Format

Send to

Choose Destination
Clin Genitourin Cancer. 2017 Dec;15(6):733-741.e1. doi: 10.1016/j.clgc.2017.05.026. Epub 2017 Jun 3.

High-Dose Abiraterone Acetate in Men With Castration Resistant Prostate Cancer.

Author information

1
Division of Genitourinary Medical Oncology, University of California, San Francisco, CA. Electronic address: terence.friedlander@ucsf.edu.
2
Knight Cancer Institute, Oregon Health and Science University, Portland, OR.
3
Department of Medicine, University of California, San Francisco, CA.
4
Division of Genitourinary Medical Oncology, University of California, San Francisco, CA.
5
Biostatistics Core, Helen Diller Family Comprehensive Cancer Center, University of California, San Francisco, CA.
6
Department of Urology, University of California, San Francisco, CA.
7
Department of Bioengineering and Therapeutic Sciences, University of California, San Francisco, CA.
8
Department of Urology, Glickman Urological and Kidney Institute, Cleveland Clinic, Cleveland, OH.
9
Department of Cancer Biology, Lerner Research Institute, Cleveland Clinic, Cleveland, OH.
10
Epic Biosciences, La Jolla, CA.
11
Division of Genitourinary Medical Oncology, University of California, San Francisco, CA; Department of Urology, University of California, San Francisco, CA.

Abstract

BACKGROUND:

Abiraterone acetate (AA) inhibits androgen biosynthesis and prolongs survival in men with metastatic castration-resistant prostate cancer (mCRPC) when combined with prednisone (P). Resistance to therapy remains incompletely understood. In this open-label, single-arm, multicenter phase II study we investigated the clinical benefit of increasing the dose of AA at the time of resistance to standard-dose therapy.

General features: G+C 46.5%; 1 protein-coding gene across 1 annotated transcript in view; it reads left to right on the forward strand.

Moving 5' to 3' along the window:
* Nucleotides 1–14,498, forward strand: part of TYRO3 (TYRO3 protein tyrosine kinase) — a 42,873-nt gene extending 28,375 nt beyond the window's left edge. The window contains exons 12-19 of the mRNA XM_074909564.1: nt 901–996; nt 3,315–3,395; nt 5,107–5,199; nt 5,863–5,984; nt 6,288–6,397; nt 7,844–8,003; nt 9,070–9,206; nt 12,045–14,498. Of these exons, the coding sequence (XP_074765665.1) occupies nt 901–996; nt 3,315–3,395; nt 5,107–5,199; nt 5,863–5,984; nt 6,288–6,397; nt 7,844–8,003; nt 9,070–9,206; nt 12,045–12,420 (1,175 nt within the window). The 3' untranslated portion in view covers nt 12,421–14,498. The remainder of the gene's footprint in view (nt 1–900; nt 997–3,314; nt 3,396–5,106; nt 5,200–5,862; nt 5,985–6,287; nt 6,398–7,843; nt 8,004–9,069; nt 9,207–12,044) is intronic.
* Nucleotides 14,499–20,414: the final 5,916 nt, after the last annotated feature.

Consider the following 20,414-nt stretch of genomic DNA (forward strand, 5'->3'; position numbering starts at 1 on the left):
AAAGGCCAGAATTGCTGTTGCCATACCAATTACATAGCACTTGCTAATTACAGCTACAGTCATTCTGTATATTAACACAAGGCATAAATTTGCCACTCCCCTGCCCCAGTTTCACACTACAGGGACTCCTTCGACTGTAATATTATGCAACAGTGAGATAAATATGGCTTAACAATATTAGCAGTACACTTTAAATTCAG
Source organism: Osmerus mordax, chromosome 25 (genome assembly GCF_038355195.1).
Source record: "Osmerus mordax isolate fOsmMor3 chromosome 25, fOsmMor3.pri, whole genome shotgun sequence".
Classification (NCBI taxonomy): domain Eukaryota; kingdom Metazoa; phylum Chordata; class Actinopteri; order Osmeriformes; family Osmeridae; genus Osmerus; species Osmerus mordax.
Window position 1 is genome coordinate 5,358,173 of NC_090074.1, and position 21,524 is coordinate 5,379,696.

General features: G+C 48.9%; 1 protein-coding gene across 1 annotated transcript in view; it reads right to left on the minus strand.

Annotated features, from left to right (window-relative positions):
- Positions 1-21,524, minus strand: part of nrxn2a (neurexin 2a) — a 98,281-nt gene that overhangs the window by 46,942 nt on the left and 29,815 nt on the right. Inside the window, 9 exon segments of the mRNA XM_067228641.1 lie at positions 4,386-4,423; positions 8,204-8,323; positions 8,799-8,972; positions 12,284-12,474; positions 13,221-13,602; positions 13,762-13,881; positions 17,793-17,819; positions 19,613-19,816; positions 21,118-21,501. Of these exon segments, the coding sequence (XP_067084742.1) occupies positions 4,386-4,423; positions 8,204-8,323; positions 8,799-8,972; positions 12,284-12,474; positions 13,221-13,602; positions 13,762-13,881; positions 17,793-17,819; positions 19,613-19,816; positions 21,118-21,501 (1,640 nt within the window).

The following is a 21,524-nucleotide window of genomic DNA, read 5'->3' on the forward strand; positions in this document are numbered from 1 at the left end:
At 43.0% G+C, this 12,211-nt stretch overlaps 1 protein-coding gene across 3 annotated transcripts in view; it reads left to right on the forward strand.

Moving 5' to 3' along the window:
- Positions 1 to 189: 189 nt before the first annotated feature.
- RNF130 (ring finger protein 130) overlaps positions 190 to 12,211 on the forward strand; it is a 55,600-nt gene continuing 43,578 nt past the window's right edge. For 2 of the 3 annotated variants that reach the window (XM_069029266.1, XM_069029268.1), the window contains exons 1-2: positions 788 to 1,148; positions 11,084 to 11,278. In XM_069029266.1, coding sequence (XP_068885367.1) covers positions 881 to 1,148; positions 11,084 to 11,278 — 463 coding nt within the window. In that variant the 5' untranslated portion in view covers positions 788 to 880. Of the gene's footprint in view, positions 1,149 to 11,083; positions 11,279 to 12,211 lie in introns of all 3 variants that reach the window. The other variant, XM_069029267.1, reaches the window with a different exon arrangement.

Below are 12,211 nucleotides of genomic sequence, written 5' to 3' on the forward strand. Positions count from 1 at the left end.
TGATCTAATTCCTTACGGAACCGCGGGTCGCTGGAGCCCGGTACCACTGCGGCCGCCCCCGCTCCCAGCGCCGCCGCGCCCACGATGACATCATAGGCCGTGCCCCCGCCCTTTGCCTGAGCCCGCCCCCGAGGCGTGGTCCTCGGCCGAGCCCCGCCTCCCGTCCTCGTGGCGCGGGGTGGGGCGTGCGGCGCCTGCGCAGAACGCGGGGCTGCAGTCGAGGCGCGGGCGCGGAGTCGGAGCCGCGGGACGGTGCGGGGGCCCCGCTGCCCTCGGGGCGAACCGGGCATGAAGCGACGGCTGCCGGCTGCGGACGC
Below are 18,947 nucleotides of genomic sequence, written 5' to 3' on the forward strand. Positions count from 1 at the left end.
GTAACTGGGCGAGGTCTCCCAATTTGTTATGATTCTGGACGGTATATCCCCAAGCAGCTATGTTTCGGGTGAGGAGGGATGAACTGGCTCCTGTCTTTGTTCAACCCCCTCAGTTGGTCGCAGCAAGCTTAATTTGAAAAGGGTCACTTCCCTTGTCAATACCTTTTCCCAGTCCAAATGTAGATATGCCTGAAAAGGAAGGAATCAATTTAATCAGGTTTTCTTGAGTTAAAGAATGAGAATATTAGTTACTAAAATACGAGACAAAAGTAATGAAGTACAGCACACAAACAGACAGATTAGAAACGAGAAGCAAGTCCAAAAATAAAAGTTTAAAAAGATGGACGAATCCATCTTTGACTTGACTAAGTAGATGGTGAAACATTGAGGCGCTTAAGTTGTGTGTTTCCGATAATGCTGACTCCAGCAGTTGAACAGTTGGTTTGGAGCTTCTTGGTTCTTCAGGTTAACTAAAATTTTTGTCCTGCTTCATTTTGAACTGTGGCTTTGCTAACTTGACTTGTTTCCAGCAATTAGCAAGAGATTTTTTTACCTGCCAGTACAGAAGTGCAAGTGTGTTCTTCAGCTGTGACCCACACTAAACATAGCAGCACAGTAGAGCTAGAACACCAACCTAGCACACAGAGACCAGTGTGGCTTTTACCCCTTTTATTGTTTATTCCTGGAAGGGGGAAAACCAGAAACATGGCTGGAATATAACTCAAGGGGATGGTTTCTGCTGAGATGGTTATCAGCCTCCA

PATIENTS AND METHODS:

Eligible patients had progressive mCRPC and started AA 1000 mg daily and P 5 mg twice daily. Patients who achieved any prostate-specific antigen (PSA) decline after 12 weeks of therapy continued AA with P until PSA or radiographic progression. At progression, AA was increased to 1000 mg twice daily with unchanged P dosing. Patients were monitored for response to therapy for a minimum of 12 weeks or until PSA or radiographic progression. The primary end point was PSA decline of at least 30% after 12 weeks of therapy at the increased dose of AA.

RESULTS:

Forty-one patients were enrolled from March 2013 through March 2014. Thirteen men experienced disease progression during standard-dose therapy and were subsequently treated with AA 1000 mg twice per day. Therapy was well tolerated. No PSA declines ≥ 30% nor radiographic responses were observed after 12 weeks of dose-escalated therapy. Higher baseline dehydroepiandrosterone levels, lower circulating tumor cell burden, and higher pharmacokinetic levels of abiraterone and abiraterone metabolites were associated with response to standard-dose therapy.

CONCLUSION:

Increasing the dose of abiraterone at the time of resistance has limited clinical utility and cannot be recommended. Lower baseline circulating androgen levels and interpatient pharmacokinetic variance appear to be associated with primary resistance to AA with P.

TRIAL REGISTRATION:

ClinicalTrials.gov NCT01637402.

KEYWORDS:

Acquired resistance; Androgen receptor; Androgens; Hormonal therapy; Primary resistance

PMID:
28655452
DOI:
10.1016/j.clgc.2017.05.026
[Indexed for MEDLINE]

Supplemental Content

Full text links

Icon for Elsevier Science
Loading ...
Support Center